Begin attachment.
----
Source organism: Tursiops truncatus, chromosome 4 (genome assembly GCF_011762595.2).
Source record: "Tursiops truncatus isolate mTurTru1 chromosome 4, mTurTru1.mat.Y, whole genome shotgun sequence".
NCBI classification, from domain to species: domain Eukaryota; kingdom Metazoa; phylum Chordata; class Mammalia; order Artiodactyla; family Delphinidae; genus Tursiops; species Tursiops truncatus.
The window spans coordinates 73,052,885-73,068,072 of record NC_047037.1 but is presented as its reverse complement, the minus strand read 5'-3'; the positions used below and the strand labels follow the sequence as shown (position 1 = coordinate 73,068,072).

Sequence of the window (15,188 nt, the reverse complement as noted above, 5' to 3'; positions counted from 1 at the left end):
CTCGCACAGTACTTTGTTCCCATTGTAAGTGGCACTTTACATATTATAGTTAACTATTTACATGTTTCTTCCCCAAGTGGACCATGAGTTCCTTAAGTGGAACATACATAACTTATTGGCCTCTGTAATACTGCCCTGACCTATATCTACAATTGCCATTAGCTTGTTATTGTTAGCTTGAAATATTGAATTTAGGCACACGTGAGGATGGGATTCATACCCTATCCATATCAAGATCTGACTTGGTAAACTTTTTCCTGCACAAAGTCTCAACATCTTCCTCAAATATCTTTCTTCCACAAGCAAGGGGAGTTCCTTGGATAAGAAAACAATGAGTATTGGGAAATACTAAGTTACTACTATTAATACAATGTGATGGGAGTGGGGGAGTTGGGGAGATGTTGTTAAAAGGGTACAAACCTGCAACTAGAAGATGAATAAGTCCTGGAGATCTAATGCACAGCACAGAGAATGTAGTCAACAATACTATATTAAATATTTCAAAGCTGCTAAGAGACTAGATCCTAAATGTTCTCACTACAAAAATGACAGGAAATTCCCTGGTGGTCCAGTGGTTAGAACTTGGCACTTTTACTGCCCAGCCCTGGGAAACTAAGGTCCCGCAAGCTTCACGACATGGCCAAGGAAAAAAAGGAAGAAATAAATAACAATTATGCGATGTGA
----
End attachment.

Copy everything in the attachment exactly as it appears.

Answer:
Source organism: Tursiops truncatus, chromosome 4 (genome assembly GCF_011762595.2).
Source record: "Tursiops truncatus isolate mTurTru1 chromosome 4, mTurTru1.mat.Y, whole genome shotgun sequence".
NCBI classification, from domain to species: domain Eukaryota; kingdom Metazoa; phylum Chordata; class Mammalia; order Artiodactyla; family Delphinidae; genus Tursiops; species Tursiops truncatus.
The window spans coordinates 73,052,885-73,068,072 of record NC_047037.1 but is presented as its reverse complement, the minus strand read 5'-3'; the positions used below and the strand labels follow the sequence as shown (position 1 = coordinate 73,068,072).

Sequence of the window (15,188 nt, the reverse complement as noted above, 5' to 3'; positions counted from 1 at the left end):
CTCGCACAGTACTTTGTTCCCATTGTAAGTGGCACTTTACATATTATAGTTAACTATTTACATGTTTCTTCCCCAAGTGGACCATGAGTTCCTTAAGTGGAACATACATAACTTATTGGCCTCTGTAATACTGCCCTGACCTATATCTACAATTGCCATTAGCTTGTTATTGTTAGCTTGAAATATTGAATTTAGGCACACGTGAGGATGGGATTCATACCCTATCCATATCAAGATCTGACTTGGTAAACTTTTTCCTGCACAAAGTCTCAACATCTTCCTCAAATATCTTTCTTCCACAAGCAAGGGGAGTTCCTTGGATAAGAAAACAATGAGTATTGGGAAATACTAAGTTACTACTATTAATACAATGTGATGGGAGTGGGGGAGTTGGGGAGATGTTGTTAAAAGGGTACAAACCTGCAACTAGAAGATGAATAAGTCCTGGAGATCTAATGCACAGCACAGAGAATGTAGTCAACAATACTATATTAAATATTTCAAAGCTGCTAAGAGACTAGATCCTAAATGTTCTCACTACAAAAATGACAGGAAATTCCCTGGTGGTCCAGTGGTTAGAACTTGGCACTTTTACTGCCCAGCCCTGGGAAACTAAGGTCCCGCAAGCTTCACGACATGGCCAAGGAAAAAAAGGAAGAAATAAATAACAATTATGCGATGTGA